Terry Francona was the proper choice at the time in 2004 because he’d work cheap; he wasn’t Grady Little; he’d do what he was told by the front office; and he was agreeable to Curt Schilling, whom they were trying to convince to accept a trade from the Diamondbacks to the Red Sox.
The “middle-manager” worked.
If you examine some of the big name, splashy hirings of established managers, their appropriateness is based on circumstances.
Lou Piniella was a failure for the Devil Rays because they didn’t have any players. The last thing a rebuilding team needs is a cranky old man who wants to win immediately.
Buck Showalter is adept at building and teaching, making him a good fit for the Orioles.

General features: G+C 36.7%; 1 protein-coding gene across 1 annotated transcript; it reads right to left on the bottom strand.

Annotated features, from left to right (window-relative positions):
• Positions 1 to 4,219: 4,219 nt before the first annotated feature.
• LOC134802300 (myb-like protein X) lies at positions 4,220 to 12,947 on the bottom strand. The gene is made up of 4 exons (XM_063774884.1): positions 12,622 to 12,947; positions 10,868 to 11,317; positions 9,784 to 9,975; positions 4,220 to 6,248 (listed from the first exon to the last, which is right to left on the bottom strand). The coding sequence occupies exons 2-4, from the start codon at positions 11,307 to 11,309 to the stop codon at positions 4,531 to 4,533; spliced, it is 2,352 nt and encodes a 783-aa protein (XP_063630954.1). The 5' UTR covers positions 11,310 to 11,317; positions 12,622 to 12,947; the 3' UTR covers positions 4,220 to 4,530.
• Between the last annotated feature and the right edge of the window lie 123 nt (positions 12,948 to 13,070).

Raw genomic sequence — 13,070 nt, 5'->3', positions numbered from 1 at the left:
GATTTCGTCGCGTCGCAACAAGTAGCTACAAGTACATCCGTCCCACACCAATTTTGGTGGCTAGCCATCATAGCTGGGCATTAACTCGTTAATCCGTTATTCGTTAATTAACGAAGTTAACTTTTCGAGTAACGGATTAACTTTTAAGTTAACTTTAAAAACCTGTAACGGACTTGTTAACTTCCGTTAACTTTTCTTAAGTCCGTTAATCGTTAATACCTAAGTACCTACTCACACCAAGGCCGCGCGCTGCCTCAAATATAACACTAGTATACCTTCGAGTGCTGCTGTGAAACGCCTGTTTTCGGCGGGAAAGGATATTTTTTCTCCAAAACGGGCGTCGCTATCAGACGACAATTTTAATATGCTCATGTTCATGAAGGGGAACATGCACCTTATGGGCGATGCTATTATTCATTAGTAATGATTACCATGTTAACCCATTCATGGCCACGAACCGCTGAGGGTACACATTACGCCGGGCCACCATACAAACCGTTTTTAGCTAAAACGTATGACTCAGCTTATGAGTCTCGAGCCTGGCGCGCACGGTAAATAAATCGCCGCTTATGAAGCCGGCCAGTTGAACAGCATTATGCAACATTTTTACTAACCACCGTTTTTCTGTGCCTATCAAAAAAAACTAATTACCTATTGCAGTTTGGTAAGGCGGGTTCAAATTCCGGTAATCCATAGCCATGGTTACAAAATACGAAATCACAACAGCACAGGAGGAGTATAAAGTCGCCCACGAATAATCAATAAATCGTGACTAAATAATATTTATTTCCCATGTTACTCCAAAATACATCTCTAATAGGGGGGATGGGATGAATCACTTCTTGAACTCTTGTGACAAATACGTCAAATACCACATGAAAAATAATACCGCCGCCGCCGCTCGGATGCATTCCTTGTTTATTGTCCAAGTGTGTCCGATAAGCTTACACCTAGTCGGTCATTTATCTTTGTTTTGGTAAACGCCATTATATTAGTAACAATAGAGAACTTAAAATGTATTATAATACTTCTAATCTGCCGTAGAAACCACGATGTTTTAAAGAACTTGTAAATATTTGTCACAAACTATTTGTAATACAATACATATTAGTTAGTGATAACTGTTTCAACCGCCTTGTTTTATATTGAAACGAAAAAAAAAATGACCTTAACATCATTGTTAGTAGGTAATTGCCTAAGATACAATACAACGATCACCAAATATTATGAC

The Marlins are intent on contending and drawing interest with big personalities—hence, Ozzie Guillen.
The Red Sox current roster dynamic is static so the only thing they could do was to bring in the opposite to Francona and keep the same group together. That means Valentine.
“Sources” saying that Red Sox players are sending each other text messages with complaints about Bobby Valentine sounds like something from a teenage girl’s Facebook page complete with the frowny face.
It’s a non-story for webhits and attention.
If it’s true, who cares what Josh Beckett and the rest of them think?
They had a manager who was hands off and left them alone and they somehow found a way to blow a playoff spot and get the manager fired.
Now they have to deal with Valentine.
What are they going to do? Not play?
They made this mess and now they have to deal with the fallout.
And that fallout is Valentine.